# Let f(t) be the weight (in grams) of a solid sitting in a beaker of water. Suppose that the solid dissolves in such a way that the rate of change (in grams/minute) of the weight of the solid at any...

Let f(t) be the weight (in grams) of a solid sitting in a beaker of water. Suppose that the solid dissolves in such a way that the rate of change (in grams/minute) of the weight of the solid at any time t can be determined from the weight using the formula: f'(t)=-4f(t)(3+f(t))

If there is 1 grams of solid at time t=2, estimate the amount of solid 1 second later.

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To start, we know that since t = 2, and f(t) represents the amount of solid at time t, we can say:

`f(2) = 1 gram`

Using your equation given, we can plug this in for all values where f(t) is used, like a variable.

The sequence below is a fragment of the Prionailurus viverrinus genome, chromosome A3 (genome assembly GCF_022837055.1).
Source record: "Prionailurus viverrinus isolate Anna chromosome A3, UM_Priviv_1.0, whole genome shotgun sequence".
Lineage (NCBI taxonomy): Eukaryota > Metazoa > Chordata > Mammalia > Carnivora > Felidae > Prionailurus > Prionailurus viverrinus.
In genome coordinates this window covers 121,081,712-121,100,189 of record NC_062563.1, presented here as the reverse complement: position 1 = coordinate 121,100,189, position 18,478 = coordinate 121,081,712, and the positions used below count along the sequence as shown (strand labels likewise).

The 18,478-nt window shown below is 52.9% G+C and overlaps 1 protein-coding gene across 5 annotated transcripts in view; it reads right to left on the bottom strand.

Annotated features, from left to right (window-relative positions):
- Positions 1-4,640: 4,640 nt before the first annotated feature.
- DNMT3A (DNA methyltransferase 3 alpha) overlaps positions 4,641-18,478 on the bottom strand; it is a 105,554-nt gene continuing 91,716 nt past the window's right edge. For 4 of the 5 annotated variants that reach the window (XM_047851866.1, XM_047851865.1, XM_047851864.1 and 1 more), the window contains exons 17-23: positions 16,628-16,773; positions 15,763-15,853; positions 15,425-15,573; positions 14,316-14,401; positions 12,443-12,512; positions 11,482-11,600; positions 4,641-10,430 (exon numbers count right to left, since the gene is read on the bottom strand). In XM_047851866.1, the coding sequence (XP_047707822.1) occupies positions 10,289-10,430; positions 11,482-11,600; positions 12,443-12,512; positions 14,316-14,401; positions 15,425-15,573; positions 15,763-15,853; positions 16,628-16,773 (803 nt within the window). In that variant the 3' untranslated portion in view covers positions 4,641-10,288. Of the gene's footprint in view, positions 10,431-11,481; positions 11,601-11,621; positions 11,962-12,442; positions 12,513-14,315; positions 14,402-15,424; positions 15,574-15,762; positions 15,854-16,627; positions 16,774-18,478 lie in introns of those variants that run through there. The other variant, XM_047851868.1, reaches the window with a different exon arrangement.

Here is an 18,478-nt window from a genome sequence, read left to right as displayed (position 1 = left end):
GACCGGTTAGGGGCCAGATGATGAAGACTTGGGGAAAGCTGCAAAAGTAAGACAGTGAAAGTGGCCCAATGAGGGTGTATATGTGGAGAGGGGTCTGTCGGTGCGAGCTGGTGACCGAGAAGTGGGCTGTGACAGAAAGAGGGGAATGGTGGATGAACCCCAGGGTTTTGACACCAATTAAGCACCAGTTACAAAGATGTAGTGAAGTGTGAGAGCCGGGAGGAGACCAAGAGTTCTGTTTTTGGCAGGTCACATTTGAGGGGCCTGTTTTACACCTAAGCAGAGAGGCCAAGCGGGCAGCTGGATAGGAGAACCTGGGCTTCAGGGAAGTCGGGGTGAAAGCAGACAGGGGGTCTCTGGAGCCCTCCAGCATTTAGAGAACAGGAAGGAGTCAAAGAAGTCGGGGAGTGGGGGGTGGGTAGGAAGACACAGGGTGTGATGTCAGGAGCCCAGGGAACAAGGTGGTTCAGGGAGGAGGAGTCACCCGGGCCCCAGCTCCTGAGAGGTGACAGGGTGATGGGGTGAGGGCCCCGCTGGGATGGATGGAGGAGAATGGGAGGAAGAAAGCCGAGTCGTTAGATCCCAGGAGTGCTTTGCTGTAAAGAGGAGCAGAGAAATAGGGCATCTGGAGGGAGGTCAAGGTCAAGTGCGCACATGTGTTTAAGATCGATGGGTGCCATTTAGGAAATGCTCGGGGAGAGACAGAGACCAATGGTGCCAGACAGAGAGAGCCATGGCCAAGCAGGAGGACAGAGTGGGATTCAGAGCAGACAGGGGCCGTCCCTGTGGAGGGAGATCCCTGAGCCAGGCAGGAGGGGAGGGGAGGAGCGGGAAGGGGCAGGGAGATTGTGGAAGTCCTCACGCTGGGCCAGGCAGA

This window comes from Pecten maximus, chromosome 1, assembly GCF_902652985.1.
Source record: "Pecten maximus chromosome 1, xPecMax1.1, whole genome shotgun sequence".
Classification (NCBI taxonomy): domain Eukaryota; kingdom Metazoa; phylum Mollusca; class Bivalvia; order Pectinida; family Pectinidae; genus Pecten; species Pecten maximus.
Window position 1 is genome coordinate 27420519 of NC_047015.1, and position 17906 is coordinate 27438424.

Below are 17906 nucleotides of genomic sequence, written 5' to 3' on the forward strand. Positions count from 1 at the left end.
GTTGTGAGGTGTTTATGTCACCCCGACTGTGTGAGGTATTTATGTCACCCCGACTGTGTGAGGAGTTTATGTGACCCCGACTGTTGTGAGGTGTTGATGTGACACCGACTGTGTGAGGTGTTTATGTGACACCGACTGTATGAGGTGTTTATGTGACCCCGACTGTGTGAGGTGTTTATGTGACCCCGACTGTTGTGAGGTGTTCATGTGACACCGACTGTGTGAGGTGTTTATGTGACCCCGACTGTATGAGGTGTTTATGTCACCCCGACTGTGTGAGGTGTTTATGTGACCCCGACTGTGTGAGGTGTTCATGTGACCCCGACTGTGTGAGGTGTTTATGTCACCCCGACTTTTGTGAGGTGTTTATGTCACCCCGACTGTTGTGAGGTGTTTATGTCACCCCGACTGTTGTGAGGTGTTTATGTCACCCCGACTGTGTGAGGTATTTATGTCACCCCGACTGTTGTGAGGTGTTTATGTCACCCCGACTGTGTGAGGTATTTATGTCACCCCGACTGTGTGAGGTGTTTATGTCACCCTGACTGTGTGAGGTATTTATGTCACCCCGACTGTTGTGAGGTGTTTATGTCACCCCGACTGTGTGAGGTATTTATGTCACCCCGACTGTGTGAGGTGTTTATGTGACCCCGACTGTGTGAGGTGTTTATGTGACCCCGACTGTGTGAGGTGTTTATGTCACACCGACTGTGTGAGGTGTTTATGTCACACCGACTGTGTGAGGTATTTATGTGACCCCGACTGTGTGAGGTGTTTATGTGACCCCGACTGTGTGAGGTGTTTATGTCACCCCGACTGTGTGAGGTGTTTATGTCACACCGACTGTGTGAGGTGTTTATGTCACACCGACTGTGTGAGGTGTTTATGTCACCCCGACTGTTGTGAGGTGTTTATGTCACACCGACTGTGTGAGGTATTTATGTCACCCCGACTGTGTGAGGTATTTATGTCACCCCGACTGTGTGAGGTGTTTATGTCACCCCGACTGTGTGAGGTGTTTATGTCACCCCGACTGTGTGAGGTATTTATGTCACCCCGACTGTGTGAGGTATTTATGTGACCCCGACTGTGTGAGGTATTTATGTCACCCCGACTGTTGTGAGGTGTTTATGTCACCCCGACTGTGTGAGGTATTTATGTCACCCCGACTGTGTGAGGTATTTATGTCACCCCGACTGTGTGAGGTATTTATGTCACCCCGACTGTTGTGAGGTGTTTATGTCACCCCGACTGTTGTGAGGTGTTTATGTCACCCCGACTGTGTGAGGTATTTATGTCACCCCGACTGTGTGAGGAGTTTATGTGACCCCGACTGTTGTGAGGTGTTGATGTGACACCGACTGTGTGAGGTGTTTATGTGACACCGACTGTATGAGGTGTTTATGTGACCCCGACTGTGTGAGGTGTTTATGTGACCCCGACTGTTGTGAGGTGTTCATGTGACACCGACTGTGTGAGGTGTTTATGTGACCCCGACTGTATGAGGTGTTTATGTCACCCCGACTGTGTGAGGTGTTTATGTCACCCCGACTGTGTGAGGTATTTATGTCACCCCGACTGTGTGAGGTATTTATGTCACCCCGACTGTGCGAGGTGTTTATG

`f'(t) = -4f(t)(3+f(t))`

`f'(2)=-4f(2)(3+f(2))`

`f'(2)=-4(1)(3+1)`

`f'(2)=-16 (grams)/(minute)`

Next we need to divide this by 60 to change if from grams per minute to grams per second.

`(16(g/m))/(60 seconds)= 0.267 g/(seconds)`

With this number, we can now see that after one second approximately 0.267 grams of solid will dissolve. So after 1 second, if we begin with just 1 gram of solid remaining at 2 seconds, we will have 1 gram minus 0.267 grams of solid with 0.733 grams remaining as our answer! Hope that helped!